In January 1788, Luther Martin of Maryland wrote, “And it was further argued, even if he [the President] was allowed a negative, it ought not to be of so great extent as that given by the system, since his single voice is to countervail the whole of either branch, and any number less than two-thirds of the other… .”
Luther was speaking of the debate over the presidential veto at the Philadelphia Convention of 1787. Fear of executive power saturated the debates at both the Philadelphia Convention and the various state ratifying conventions held to give the Constitution its “vitality,” as James Madison later wrote. No one in that generation (publicly) wanted an elected king.
Luther consistently railed against it, and it may be surprising to most Americans in the modern age that the president was never intended to be the chief legislator. It would be news to Bloomberg, some liberal bloggers, and even President Barack Obama himself, given his refusal to negotiate with his “bomb-throwing” opponents in this fabricated budget “crisis.” According to the Constitution as ratified by the founding generation, this isn’t his job. Nor would members of the founding generation agree with the use of the veto as a legislative hammer.
James Wilson of Pennsylvania proposed at the Philadelphia Convention that the president have “an absolute negative” over proposed legislation. He was alone in this fight. Elbridge Gerry of Massachusetts thought this was unnecessary because “the best men in the community would be comprised in the two branches” of Congress. Benjamin Franklin, in one of his rare speeches at the convention, thought that such a power would reduce the legislature into “compleat [sic] subjection to the will of the Executive.” And Gunning Bedford of Delaware said that, “The Representatives of the People (the House of Representatives) were the best judges of what was for their interest, and ought to be under no external controul [sic] whatever.” George Mason of Virginia was more direct. Such a power, he said, would lead to a dangerous place, an “elective” monarchy.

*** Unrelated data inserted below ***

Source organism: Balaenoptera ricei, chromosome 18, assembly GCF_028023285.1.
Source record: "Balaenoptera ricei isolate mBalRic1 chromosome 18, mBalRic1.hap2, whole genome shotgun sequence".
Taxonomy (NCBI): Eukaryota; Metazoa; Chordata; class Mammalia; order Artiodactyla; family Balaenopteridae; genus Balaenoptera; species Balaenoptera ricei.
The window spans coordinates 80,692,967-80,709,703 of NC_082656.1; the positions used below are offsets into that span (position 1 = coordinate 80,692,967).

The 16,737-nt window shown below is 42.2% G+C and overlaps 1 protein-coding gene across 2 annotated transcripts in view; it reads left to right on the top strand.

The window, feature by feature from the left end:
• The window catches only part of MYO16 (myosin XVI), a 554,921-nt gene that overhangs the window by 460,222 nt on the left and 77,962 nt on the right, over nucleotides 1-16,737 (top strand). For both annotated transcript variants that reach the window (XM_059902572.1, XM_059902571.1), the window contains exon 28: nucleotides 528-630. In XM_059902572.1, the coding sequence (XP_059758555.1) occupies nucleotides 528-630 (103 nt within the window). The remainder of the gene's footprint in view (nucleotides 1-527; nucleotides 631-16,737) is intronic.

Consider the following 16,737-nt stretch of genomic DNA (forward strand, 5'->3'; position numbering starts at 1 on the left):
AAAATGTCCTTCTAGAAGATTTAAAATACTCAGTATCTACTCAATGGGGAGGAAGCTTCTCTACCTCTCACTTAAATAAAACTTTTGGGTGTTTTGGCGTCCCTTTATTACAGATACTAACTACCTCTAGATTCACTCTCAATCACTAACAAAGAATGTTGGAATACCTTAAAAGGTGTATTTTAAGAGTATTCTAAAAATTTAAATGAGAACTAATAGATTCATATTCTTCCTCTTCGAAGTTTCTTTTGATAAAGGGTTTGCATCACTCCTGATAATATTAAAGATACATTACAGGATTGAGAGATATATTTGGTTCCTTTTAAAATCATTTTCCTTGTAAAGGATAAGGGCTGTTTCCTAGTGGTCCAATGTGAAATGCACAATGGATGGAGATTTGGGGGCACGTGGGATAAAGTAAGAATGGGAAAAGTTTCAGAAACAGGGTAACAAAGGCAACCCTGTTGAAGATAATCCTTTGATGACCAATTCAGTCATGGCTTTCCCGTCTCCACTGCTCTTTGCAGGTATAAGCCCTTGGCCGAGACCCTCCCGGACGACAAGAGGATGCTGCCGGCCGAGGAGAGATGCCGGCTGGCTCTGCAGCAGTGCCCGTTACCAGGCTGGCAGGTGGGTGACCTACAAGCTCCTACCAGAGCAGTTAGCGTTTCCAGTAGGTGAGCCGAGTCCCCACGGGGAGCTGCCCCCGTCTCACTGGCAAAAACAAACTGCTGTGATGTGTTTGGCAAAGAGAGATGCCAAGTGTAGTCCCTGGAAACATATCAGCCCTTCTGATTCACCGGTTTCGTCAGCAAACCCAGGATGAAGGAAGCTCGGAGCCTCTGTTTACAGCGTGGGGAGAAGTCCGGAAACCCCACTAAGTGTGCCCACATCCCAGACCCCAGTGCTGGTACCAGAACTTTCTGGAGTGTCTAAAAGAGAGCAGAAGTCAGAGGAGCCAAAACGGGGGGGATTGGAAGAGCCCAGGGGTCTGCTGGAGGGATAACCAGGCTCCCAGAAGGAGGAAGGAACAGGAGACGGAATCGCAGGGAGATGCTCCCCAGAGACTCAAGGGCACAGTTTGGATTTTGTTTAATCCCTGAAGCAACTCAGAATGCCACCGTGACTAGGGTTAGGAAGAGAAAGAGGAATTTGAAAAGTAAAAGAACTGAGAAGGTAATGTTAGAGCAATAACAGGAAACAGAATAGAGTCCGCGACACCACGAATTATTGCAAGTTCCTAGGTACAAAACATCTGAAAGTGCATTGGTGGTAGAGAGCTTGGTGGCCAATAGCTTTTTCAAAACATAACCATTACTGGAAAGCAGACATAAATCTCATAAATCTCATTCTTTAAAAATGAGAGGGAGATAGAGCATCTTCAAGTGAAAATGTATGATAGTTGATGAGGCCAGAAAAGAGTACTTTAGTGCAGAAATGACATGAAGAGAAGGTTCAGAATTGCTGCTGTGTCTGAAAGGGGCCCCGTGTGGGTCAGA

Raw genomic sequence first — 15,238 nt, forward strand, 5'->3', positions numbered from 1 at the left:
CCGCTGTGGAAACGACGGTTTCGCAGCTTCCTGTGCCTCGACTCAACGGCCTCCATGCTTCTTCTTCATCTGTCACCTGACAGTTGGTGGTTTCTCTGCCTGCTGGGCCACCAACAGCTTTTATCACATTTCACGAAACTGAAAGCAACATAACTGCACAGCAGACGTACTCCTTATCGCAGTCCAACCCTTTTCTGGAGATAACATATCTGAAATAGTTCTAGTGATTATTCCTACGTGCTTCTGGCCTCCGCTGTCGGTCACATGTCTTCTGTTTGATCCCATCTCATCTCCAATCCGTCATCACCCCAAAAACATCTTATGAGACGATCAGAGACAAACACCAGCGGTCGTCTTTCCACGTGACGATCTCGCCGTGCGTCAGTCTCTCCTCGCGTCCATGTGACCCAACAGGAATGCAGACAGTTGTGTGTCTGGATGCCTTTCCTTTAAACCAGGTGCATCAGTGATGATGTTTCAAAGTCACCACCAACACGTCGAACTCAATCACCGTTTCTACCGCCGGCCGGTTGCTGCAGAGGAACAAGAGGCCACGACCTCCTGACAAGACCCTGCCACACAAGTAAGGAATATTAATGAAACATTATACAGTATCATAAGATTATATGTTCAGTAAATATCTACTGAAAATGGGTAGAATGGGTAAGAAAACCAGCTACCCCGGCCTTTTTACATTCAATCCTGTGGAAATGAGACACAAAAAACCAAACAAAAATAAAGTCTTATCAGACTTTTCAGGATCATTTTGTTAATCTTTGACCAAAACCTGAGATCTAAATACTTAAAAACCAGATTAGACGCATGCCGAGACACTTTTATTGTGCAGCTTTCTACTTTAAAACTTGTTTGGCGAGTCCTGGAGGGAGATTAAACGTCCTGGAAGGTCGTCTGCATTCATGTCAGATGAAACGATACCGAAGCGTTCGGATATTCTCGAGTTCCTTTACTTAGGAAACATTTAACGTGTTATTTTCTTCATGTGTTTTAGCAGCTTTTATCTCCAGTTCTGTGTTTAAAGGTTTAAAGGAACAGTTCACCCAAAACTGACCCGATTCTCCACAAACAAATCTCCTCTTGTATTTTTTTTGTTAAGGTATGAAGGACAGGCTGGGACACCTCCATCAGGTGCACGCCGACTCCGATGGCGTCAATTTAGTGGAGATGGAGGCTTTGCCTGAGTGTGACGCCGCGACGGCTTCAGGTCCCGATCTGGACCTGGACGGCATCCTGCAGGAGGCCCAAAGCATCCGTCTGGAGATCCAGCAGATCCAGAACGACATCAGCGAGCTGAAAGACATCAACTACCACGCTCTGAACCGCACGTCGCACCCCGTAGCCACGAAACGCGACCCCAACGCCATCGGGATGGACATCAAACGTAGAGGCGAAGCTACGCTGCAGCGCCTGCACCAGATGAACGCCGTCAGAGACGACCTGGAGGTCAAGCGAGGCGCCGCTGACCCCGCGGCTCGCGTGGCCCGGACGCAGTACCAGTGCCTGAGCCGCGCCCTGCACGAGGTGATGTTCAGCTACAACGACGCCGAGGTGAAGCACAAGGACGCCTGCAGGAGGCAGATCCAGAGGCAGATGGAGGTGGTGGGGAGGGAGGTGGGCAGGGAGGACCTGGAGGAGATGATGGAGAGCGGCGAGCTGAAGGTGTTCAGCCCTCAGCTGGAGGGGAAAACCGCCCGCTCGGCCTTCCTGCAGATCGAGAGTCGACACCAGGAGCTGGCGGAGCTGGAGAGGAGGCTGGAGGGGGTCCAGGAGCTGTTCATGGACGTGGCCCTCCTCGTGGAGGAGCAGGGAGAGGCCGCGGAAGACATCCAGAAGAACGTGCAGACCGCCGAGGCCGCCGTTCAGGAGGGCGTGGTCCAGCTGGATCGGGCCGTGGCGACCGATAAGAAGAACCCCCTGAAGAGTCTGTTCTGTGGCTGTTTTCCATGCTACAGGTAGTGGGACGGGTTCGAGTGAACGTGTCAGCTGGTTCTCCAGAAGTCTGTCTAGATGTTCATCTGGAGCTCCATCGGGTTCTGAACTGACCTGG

The fight continued in the state ratifying conventions and in the press. William Findley of Pennsylvania, speaking at the state ratifying convention, argued that the veto power as written dangerously blended the legislative and executive branch because no law could be passed without the president’s “revision.” “The Impartial Examiner” of Virginia wrote in 1788 that the veto power would be one step toward an absolute monarchy. “If the system proposed had been calculated to extend his authority a little farther, he would preponderate against all — he alone would possess the sovereignty of America.”